You’ve probably heard it all before…be positive. Think happy thoughts. Things work out for the best. How many of you believe it?
Here’s an example.
Recently, I purchased a 12-month subscription to a service that I thought would work really well for my business. Like any new technology, it takes a while to get familiar with it and to get it to do what you want. I had 30 days to cancel without penalty. Unfortunately, my learning curve took me beyond the 30 days only to discover that a very important functionality was not available in the software (damn those Canadian provincial and federal taxes). I contacted the company and cancelled the service. The customer service person was very helpful and did as I asked. I didn’t give this subscription another thought until…
Two and half months later, I receive an email telling me that because I had subscribed for 12 months, receiving a deeply discounted rate and bonuses, I would have to pay the balance of the subscription but wouldn’t be charged for the 2 months where this error in their books had gone unnoticed.
I will admit that when I first received the email, I was incensed! This amount was fairly substantial and would have caused some financial difficulty. I was really unhappy with this news. At first my thoughts were angry and negative. Then I took a deep breath, changed my attitude and wrote a reply to their email.
I was very polite in explaining my situation and issues with their product, which was excellent of course. But it didn’t suit my business model and I was really saddened that it didn’t. Would they please reconsider billing me for a subscription that I couldn’t use.
This could have gone one of three ways:
Happy resolution – no problem, we won’t bill you any further
Compromise – you will be billed for a percentage of the subscription
Hard ball – it’s in the terms and conditions: pay up
Over the course of the various email exchanges, I kept to positive thoughts that things would work out well. I’m sure that you guessed how this unfolded, otherwise I would be writing a different blog. The company took all that I had told them into account and cancelled my subscription without penalty. I credit the power of positive thinking combined with the respectful and polite tone of my messages coupled with straight facts as key to the successful outcome and great experience that I had with this company. I am not out of pocket and will absolutely consider them in the future as their services evolve and will say nice things about them.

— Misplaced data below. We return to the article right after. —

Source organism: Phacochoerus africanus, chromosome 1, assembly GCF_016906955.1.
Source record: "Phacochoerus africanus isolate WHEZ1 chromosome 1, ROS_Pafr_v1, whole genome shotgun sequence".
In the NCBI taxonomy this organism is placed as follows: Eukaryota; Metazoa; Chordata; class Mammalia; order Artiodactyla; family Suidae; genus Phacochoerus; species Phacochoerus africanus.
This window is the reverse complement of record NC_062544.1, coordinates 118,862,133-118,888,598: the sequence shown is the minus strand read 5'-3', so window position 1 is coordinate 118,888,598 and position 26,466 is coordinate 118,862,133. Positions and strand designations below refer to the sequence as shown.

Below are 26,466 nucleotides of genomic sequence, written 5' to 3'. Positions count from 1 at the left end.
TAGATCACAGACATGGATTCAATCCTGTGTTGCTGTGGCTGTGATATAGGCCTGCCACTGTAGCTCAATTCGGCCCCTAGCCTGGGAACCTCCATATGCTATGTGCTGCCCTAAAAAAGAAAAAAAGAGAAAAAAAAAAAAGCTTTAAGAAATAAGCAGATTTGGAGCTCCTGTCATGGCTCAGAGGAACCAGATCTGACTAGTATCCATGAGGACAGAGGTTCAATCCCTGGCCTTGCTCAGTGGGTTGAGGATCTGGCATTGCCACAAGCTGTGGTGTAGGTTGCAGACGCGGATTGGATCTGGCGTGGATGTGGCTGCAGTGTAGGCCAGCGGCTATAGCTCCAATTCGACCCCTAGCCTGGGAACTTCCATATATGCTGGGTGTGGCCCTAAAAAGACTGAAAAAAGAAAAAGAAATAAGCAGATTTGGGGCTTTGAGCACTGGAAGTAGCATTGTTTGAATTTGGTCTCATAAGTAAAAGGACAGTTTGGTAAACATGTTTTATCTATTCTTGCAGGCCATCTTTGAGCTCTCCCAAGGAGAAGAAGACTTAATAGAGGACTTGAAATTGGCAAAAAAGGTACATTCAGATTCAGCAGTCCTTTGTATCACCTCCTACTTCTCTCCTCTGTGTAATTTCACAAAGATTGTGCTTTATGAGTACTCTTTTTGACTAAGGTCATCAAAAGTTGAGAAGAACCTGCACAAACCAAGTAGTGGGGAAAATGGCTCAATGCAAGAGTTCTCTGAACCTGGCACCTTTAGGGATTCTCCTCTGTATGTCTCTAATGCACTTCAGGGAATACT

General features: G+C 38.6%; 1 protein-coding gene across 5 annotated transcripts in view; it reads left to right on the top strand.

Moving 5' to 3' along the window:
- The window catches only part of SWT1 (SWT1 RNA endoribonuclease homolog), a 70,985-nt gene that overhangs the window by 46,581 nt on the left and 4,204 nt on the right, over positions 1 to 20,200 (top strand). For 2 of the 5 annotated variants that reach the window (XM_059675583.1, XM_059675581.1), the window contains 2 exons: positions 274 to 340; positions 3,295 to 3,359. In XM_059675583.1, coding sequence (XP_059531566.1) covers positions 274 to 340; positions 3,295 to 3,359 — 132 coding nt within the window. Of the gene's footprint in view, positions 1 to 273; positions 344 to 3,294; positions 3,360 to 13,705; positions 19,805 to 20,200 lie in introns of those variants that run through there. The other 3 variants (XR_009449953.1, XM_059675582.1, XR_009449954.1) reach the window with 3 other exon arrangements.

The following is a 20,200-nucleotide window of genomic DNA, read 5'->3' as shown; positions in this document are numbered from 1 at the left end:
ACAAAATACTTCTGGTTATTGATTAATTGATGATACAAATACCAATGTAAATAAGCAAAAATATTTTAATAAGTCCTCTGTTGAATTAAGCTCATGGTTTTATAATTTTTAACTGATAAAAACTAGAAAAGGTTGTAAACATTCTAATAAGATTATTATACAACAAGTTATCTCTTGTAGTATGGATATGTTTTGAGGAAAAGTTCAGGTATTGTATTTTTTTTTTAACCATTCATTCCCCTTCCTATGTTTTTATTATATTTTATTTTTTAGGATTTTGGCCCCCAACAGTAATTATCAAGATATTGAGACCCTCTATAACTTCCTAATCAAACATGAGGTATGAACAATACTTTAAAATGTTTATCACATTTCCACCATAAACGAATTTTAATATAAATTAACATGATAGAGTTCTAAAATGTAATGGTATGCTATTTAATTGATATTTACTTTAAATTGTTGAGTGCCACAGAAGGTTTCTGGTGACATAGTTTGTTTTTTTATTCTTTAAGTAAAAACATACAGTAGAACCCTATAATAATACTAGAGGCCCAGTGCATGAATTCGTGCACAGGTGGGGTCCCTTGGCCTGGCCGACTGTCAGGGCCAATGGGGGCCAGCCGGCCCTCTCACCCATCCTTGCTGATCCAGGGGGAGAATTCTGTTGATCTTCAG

In contrast, here’s what I’m sure would have happened if I’d written my emails in anger and resentment, including negative comments, and a few threats thrown in. The reply would have been an unequivocal, “PAY UP. We’re in the right and that’s that”. No one would have come out well.
Life lesson: when you ask nicely and explain in a logical, non-emotional, non-accusatory way, you generally get what you want or a compromise you can live with.
Seldom will you have an outright no – but be prepared for it. Some people are so boxed in by rules or their own view of power that they simply will not budge. That is their issue, not yours.
In closing, I have found that setting aside the anger and staying positive…or at least cool…usually results in a great outcome and it’s far less stressful and hard on the system and psyche than to be angry and negative. Give it a try and see how that works for you.